New Delhi: On 9 August, Saurabh and Swati from Pune wrote to Amitabh Bachchan to tell him how much they enjoyed reading his blog and to wish his friend, politician Amar Singh, a speedy recovery. Barely 24 hours later, the superstar responded: “Saurabh...Swati... hi and welcome to the blog and thank you for enquiring after Amar Singhji... he progresses well...”
A cross section of Indian bloggers talk about the Indian blogosphere and what to expect from it in the future
Ten years after blogging became accessible to a large, varied, non-technical population, it has assumed multiple faces. Today, it is personal diary, news outlet, discussion forum and publicity agent, sometimes all of these rolled into one. Everyone from stars looking to connect with fans, fans looking to connect with stars, politicians, aspiring writers, poets and musicians, big companies, media organizations and publishing houses seem to have jumped on to the blogging bandwagon.
“A blog’s interactivity is its strong point; it has the potential to become the mouthpiece of a brand, whether personal or corporate,” says Shivanandan Pare, chief executive of Bigadda.com , a social media site that is most famous for its celebrity bloggers such as Bachchan, Akshay Kumar and Harbhajan Singh. Celebrities use their blogs to build, maintain and, occasionally, defend their image.
Kumar, for instance, used his blog to talk about the infamous “belt unbuckling” scandal (where a case was filed against him after photos were published of his wife unbuckling his belt at a fashion show). “Listen, I understand journalists need to sell their papers but guys, you can’t make a fool out of your readers… all that really happened was I came back and drove to the police station myself… it was as boring as that… But I’ve been made to feel like the Bad Boy criminal of Bombay,” he said in a post immediately after the incident.
“A blog tells you a story you won’t find on a piece of official communication and facilitates a far bigger emotional connect,” says Prodyut Bora, the convenor of the Bharatiya Janata Party’s IT cell. And despite criticism that prime ministerial candidate L.K. Advani focused too much on his Internet strategy in the run-up to this year’s Lok Sabha polls, Bora maintains that the response that Advani received on his blog was “terrific”.
But the benefits of blogging are not only for the stars. “Where blogs have done well, you see people who are budding writers or poets who have used their blogs as a vehicle to get to the next level,” says Chennai-based blogger Krish Ashok . Meenakshi Madhavan Reddy, who writes a blog named Compulsive Confessor , Arnab Ray, who blogs as Great Bong , and Amit Varma, who blogs on India Uncut , all managed to garner book deals because publishers were impressed with their blogs.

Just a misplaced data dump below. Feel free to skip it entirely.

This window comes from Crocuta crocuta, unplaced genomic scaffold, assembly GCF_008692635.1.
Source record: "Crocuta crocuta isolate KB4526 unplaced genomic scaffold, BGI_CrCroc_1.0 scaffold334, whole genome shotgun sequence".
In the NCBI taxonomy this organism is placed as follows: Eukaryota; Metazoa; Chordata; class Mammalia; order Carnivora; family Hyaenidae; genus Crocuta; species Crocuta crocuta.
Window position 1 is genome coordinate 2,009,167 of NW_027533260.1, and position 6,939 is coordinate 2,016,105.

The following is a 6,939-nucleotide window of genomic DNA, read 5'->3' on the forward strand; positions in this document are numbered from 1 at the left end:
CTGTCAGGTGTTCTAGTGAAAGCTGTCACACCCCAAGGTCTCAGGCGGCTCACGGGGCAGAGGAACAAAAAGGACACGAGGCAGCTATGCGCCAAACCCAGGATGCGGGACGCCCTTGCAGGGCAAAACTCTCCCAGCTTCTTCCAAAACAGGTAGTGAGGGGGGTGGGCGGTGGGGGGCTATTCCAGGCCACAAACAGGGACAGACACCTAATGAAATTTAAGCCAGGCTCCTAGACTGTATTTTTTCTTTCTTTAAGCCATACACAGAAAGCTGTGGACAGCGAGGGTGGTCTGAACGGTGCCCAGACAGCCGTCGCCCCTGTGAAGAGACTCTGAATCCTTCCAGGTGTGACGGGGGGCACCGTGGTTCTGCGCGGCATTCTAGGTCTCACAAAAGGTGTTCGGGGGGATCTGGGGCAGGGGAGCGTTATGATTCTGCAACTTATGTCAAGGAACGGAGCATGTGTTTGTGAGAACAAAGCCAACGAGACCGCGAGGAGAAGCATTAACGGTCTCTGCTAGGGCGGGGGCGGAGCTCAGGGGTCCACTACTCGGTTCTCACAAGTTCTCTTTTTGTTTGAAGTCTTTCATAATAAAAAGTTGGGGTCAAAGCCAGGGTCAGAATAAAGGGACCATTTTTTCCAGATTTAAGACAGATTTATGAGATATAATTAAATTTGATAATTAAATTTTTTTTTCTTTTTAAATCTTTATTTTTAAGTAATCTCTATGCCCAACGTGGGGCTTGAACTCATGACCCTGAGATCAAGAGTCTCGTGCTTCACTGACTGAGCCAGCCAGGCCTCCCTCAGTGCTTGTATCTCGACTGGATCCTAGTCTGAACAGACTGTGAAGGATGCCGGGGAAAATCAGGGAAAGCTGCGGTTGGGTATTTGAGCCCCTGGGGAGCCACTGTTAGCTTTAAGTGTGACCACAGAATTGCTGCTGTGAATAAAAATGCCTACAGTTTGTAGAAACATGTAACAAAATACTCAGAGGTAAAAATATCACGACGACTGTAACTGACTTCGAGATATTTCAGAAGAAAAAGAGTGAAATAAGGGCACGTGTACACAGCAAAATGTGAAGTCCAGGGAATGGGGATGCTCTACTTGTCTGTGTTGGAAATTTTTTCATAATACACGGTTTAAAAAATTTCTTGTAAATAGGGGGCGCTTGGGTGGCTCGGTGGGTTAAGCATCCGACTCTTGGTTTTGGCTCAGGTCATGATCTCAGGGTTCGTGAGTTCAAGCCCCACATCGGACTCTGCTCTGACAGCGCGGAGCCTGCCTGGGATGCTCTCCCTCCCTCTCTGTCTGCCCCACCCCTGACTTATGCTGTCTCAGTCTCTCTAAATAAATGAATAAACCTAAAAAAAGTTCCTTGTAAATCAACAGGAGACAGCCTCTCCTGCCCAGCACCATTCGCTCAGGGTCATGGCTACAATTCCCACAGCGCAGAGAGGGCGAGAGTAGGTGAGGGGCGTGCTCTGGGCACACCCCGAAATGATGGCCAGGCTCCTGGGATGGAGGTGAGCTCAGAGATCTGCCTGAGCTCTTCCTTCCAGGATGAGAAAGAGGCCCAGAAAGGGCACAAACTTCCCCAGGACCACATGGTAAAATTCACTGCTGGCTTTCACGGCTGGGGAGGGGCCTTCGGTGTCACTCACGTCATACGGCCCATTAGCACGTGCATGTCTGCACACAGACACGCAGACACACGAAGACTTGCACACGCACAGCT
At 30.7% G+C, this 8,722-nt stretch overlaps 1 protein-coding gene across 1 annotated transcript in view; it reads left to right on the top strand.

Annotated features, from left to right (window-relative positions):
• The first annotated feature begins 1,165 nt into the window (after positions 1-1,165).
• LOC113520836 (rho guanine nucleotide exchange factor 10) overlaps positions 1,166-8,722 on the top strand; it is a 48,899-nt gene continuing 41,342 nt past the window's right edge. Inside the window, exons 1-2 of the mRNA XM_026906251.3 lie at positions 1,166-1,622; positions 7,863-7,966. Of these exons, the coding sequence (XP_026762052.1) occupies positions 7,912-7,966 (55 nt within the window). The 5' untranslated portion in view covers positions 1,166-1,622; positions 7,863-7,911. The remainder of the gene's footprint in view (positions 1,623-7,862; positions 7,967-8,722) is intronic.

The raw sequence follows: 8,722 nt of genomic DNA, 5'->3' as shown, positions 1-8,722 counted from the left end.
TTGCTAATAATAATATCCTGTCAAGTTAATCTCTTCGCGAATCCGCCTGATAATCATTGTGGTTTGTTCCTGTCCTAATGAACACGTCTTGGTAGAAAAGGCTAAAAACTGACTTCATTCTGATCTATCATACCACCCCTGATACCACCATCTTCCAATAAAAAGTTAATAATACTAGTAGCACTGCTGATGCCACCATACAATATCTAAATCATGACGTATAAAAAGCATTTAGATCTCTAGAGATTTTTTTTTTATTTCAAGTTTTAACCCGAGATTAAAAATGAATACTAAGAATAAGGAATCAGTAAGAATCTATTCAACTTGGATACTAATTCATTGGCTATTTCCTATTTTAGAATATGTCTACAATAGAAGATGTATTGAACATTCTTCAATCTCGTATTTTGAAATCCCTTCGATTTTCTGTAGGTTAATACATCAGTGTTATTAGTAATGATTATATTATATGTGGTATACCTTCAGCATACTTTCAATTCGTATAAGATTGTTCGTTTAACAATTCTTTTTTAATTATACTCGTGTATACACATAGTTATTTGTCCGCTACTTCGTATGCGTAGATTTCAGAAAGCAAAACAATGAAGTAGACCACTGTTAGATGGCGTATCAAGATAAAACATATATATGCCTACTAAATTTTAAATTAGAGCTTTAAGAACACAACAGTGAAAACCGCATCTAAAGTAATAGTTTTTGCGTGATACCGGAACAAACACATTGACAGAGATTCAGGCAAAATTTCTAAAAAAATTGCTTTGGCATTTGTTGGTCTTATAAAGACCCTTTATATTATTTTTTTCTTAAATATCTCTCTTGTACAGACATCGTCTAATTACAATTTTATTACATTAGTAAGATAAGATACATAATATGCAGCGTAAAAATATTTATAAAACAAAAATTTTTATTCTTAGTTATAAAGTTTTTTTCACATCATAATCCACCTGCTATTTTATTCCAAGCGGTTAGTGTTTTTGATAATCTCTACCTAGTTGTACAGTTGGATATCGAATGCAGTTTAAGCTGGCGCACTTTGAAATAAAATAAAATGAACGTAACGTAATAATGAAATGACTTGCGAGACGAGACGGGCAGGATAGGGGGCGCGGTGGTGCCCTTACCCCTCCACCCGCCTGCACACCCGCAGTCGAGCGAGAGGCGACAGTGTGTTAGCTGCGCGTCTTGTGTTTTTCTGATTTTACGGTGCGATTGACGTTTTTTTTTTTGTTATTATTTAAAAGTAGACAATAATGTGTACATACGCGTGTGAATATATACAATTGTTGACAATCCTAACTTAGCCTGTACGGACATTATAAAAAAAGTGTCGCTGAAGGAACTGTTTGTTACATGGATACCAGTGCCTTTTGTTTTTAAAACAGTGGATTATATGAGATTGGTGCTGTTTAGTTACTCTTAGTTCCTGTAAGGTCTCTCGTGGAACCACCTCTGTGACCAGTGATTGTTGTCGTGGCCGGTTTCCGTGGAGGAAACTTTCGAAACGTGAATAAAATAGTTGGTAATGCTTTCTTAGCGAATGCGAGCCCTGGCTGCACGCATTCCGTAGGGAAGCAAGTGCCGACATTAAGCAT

Illustration: Jayachandran / Mint
“There is no doubt that if you write a popular blog today, you are definitely on the radar of publishing houses. Blogs give you visibility and showcase one’s writing style, so if a blogger is interesting/exceptional, chances are he/she will be noticed,” says Avanija Sundaramurti, a commissioning agent with Penguin. “However, the transition from popular blog to book deal is rare. Writing a great blog doesn’t necessarily mean you will get a book deal. Blogs provide limitless writing space, but books are characterized by restraint.”
The ease with which content can be posted on a blog, coupled with the fact that it allows instant feedback and easy interaction, have made it the medium of communication for firms as well. Travel and hospitality company Club Mahindra runs a travel and lifestyle blog called CLAY (Club Mahindra And You) targeted at travellers and holiday-makers. The blog features various holiday locations, provides travel tips and invites readers to submit stories. “Blogs have helped us reinforce our brand attribute. People start relating,” says Arun Nair, senior marketing manager at Club Mahindra.
Blogs are also used by companies which do not directly sell to consumers as a means of getting feedback from end-users and showcasing new developments. IT solutions company MindTree Ltd has seven corporate blogs focusing on various core aspects of its business, and Intel Corp. , which maintains a gamut of blogs for employees as well as customers, uses blogs to gauge end-user satisfaction with its products. “We can also directly engage, where this is not possible through other traditional forms of advertising and marketing. This is a valuable resource for any company,” says Camille Miranda Gonsalves, head of public relations, Intel South Asia.
But these corporate blogging efforts may not always translate into higher sales, according to Kiruba Shankar , chief executive of Business Blogging Pvt. Ltd, which advises firms on social media strategies. “The use of blogs as a medium of publicity is very much in its infancy in India,” Shankar says. “Indian corporates are just about beginning to scratch the surface of all that blogging can do.”
However, not everyone is hooked on blogging. Parull Gossain, a publicist based in Mumbai, is one of those who believe that the fuss around the blog is overblown. Gossain has handled publicity for over 50 films including Kaminey, Chandni Chowk to China and Guru, and says she would never advise a client to start a blog to build publicity. “Blogs are passé,” she says. “They are quite boring after a while and they really don’t have enough reach. Even if they are getting 10,000 hits a day, what is that in a country of 1.5 billion people?”
This is the second in a four-part series. Tomorrow: The graveyard of abandoned blogs.
To read part one click here